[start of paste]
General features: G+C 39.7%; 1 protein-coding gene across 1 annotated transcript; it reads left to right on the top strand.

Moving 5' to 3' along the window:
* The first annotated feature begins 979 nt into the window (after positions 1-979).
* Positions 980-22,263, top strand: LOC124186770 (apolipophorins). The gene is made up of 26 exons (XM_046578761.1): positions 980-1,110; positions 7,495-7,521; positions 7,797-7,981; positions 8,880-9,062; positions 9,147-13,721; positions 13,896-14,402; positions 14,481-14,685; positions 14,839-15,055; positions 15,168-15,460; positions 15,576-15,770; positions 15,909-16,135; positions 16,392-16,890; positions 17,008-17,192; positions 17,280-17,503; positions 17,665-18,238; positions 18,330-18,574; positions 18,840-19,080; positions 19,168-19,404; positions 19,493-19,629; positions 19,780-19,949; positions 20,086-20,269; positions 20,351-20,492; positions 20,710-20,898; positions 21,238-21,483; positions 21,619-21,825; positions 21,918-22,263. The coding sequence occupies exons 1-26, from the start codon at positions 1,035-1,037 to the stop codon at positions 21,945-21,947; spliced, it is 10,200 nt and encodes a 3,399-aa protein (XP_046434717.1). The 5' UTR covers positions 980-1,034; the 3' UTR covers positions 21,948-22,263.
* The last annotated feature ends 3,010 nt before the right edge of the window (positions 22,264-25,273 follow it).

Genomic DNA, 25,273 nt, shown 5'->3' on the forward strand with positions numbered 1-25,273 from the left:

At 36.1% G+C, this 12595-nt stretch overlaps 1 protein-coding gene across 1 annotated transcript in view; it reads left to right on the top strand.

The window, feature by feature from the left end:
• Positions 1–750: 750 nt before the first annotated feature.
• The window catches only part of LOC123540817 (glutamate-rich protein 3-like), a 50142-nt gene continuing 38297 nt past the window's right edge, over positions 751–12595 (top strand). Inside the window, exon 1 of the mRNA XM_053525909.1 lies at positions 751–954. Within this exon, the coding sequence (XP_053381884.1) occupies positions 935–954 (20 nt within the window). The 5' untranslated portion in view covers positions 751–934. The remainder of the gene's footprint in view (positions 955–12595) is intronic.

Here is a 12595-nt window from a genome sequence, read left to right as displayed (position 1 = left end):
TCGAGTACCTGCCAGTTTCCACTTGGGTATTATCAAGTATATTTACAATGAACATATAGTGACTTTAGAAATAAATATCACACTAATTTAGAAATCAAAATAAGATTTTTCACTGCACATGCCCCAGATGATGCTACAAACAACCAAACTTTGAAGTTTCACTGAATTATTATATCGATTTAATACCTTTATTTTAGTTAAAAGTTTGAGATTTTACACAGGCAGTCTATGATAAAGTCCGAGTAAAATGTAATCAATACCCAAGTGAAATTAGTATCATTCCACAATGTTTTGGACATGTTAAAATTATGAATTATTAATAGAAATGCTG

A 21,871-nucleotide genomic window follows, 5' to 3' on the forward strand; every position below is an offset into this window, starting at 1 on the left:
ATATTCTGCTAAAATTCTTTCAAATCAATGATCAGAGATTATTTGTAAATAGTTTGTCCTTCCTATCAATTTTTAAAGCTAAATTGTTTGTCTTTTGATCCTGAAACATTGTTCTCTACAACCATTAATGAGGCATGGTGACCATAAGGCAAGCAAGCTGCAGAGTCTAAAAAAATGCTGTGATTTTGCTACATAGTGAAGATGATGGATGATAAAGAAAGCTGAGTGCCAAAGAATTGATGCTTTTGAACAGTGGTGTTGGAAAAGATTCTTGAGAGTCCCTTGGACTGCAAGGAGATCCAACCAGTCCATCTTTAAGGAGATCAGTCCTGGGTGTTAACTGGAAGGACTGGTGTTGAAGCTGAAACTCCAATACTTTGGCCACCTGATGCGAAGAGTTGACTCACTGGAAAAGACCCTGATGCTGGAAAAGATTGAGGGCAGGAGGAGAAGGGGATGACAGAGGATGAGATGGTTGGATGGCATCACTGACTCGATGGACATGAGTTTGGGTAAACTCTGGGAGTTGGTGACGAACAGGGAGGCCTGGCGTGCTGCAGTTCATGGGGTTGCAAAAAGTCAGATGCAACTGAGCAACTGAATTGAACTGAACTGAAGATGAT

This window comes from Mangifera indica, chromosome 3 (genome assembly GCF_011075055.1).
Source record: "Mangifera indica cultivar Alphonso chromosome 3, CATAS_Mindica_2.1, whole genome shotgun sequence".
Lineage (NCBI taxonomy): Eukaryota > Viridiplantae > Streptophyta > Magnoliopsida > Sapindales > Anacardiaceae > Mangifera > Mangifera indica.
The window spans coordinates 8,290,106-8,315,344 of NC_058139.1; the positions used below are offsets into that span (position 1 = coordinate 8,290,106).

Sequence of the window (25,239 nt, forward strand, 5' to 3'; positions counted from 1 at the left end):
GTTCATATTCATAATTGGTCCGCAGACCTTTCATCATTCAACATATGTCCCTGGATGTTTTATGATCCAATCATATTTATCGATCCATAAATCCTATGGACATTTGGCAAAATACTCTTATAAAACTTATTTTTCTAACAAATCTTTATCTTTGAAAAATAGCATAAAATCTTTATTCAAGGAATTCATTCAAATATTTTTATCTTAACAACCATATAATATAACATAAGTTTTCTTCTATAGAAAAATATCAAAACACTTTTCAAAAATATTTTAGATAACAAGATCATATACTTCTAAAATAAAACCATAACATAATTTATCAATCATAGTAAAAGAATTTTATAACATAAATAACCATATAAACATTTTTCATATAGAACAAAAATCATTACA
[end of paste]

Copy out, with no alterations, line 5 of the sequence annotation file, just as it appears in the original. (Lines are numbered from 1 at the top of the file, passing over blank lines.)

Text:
* The last annotated feature ends 3,010 nt before the right edge of the window (positions 22,264-25,273 follow it).